The Economic Policy Institute has found that workers’ bonuses have declined 22 percent since 2017. Using Bureau of Labor Statistics data, the EPI found that wages were equal to just .72 cents per hour. This compares with .88 cents in 2017 and .90 cents in early 2018.
This also marks the lowest level observed for bonuses since the summer of 2014. Interestingly, the decline in bonuses comes even as companies save billions of dollars on taxes. The data suggests that bonuses temporarily made gains due to the tax cuts but now seem to be settling at a lower level.
Worse yet, a fuller analysis of wage compensation found that private sector wages and W-2 wages both declined by nearly 1 percent since the tax cuts. W-2 wages in March, 2019, came in at $27.44, below the $27.79 observed in December 2017, for example.
While the tax cuts were lauded by the GOP as they were being passed, many Republicans have since avoided talking about them. When passing the tax cuts, many Republicans argued that the cuts would stimulate the economy and result in wage growth. The data now suggest otherwise. Republicans also argued that the cuts would pay for themselves but so far that appears to be false.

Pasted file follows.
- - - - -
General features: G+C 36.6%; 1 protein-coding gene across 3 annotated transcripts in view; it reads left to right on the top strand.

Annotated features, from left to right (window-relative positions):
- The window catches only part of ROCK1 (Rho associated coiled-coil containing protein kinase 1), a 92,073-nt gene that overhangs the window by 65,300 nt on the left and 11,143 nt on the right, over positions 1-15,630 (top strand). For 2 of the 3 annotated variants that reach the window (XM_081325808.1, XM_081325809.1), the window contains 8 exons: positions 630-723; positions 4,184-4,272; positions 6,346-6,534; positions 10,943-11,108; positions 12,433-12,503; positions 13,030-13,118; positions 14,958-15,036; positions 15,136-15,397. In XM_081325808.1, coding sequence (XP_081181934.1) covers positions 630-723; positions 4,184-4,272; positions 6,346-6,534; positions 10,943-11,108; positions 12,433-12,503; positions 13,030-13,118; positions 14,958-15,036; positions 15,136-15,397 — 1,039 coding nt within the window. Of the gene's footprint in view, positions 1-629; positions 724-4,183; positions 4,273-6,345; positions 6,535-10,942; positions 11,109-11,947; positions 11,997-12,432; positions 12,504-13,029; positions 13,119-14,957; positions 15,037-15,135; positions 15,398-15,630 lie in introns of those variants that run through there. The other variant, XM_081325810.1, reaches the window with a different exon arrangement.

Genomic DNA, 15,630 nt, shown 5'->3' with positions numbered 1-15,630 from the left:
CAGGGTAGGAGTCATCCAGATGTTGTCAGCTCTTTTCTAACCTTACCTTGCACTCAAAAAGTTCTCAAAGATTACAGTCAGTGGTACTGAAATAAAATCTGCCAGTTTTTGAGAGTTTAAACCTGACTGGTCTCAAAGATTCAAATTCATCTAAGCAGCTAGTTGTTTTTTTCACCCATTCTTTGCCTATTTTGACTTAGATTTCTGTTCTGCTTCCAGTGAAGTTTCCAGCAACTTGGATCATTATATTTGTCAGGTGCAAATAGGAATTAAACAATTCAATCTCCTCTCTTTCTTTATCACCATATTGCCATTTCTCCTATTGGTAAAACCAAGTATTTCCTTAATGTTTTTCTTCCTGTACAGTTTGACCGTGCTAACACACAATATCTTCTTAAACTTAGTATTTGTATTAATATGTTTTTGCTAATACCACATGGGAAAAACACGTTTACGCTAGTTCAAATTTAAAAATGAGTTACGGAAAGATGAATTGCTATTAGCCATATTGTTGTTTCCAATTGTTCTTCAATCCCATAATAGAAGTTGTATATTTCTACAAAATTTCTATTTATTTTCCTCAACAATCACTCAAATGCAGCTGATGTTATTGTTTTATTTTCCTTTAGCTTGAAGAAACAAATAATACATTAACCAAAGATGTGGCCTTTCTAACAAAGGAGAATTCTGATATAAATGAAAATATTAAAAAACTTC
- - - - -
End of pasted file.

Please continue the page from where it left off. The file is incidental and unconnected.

The one area the tax cuts do appear to have stimulated is stock buybacks. Companies are finding themselves with surplus cash in hand and thus far appear to be using that money to buy up shares in their own company. In 2018, stock buybacks surged to $806.4 billion dollars, up 55 percent from a year prior.
Many have pointed to the low unemployment rate as evidence of the economy’s strength. However, if wages are also declining or stagnating, the economy might not be so strong for the average American after all.